Another point in enterprise VoIP's favor is, ironically, the economic slowdown itself. Companies are on an expense-cutting warpath, searching for any and all opportunities to pare down operating expenses. Enterprise VoIP technology is a ready-made expense-cutting solution for many medium-to-large businesses -- one that can typically offer an extremely short (3-6 month) payback period, and very meaningful communications savings from thereon out.

What follows is look at some of the most recent product announcements from a few of the big guns in the market.

The New Cisco Seven
Cisco Systems recently announced seven new software and hardware IP telephony products to help increase personal productivity and flexibility and reduce operational costs for corporate and branch office locations. These solutions take advantage of a new centralized voice services model, and includes the Cisco Personal Assistant, Unity 2.46 unified messaging, IP Integrated Contact Distribution (IP-ICD), the IP Phone Productivity Services (PPS) applications suite, CallManager 3.1 call processing system, and an innovative Survivable Remote Site Telephony (SRS Telephony) feature that is now part of the Cisco IOS Software. On the hardware side, Cisco is introducing the Catalyst 4224 Voice Gateway Switch platform. All of the IP telephony components fit within Cisco's AVVID (Architecture for Voice, Video and Integrated Data).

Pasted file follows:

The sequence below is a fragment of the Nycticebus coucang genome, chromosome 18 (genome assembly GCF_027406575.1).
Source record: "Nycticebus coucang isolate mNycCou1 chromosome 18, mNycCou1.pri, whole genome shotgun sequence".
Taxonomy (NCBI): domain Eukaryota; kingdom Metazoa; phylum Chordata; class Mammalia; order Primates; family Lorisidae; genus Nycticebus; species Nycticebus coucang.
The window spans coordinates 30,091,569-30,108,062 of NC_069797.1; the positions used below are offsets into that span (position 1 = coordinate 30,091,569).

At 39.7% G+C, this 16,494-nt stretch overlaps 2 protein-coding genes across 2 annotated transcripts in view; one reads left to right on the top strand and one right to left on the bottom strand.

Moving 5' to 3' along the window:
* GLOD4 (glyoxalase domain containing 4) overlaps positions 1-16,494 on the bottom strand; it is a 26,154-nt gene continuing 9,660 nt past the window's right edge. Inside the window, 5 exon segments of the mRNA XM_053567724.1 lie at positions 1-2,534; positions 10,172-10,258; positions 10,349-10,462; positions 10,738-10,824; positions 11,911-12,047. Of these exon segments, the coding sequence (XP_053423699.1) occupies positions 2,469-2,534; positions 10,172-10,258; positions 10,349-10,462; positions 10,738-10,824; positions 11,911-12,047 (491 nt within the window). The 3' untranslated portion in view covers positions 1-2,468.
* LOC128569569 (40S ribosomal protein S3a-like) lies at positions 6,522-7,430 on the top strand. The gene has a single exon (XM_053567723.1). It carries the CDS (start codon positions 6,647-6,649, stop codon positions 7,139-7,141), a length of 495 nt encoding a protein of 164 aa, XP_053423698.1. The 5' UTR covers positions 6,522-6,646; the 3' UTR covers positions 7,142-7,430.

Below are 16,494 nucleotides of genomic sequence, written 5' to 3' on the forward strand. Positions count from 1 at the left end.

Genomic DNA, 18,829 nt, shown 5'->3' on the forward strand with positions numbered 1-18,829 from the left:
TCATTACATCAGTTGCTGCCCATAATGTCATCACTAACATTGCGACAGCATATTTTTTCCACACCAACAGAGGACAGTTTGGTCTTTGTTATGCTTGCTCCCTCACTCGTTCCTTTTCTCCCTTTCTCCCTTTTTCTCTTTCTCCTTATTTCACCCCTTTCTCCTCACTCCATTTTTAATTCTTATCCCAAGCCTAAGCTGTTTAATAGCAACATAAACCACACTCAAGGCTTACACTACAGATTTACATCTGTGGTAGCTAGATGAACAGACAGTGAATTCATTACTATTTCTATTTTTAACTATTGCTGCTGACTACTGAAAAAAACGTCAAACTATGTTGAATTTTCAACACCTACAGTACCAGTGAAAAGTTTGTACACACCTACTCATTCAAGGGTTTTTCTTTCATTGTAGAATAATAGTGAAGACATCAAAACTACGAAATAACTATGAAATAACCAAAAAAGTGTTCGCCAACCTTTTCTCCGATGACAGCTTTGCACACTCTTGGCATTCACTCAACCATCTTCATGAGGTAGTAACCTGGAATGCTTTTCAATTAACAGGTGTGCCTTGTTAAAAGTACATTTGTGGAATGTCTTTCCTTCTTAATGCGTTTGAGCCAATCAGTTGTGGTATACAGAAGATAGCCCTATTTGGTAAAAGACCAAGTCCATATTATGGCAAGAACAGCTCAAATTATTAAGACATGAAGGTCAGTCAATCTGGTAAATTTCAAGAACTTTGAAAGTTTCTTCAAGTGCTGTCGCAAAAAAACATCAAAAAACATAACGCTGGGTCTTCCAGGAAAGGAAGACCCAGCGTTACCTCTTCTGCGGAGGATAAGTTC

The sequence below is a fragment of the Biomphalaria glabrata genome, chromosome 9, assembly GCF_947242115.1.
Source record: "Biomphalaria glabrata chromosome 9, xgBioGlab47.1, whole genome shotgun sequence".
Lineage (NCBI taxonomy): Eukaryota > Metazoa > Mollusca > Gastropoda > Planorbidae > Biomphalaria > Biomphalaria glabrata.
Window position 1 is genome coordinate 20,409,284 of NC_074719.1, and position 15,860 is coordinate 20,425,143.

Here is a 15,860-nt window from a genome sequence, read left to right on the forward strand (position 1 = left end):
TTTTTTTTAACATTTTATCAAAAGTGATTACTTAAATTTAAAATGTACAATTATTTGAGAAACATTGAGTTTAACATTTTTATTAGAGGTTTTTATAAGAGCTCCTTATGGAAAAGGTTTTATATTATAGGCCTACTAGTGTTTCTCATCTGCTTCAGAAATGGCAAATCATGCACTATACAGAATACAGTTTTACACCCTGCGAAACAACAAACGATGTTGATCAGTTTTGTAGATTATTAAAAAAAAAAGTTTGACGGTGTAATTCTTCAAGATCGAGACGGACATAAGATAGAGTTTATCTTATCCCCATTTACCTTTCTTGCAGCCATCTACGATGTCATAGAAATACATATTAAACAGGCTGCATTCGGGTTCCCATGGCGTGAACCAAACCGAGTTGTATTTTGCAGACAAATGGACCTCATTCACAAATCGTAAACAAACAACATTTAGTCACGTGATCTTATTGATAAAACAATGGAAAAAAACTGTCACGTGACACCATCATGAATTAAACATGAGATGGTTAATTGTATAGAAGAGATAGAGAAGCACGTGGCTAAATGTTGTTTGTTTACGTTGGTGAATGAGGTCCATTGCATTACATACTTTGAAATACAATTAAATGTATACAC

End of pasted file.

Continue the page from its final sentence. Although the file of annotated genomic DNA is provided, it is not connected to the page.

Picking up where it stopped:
To help enterprises make sense of what's appropriate for their needs, Cisco has created a Web-based IP telephony readiness assessment tool that leads organizations through a series of questions tailored to their IP telephony deployment models. For more information about this tool, visit http://www.cisco.com/warp/public/788/solution_guide.

To address the need for redundancy in centralized call-processing environments, Cisco offers its new SRS Telephony solution. The solution serves as insurance in the event of WAN failure by intelligently auto-configuring Cisco multiservice routers to provide call-processing backup for IP phones in branch offices. Call processing is maintained during failures, ensuring that the IP phones are fully available and operational. Upon restoration of the WAN and connectivity to the network, the system automatically shifts call-processing functions back to a centrally located Cisco CallManager. SRS Telephony is available on the 2600 and 3600 Series modular, multiservice routers and the new Catalyst 4224 Voice Gateway Switch.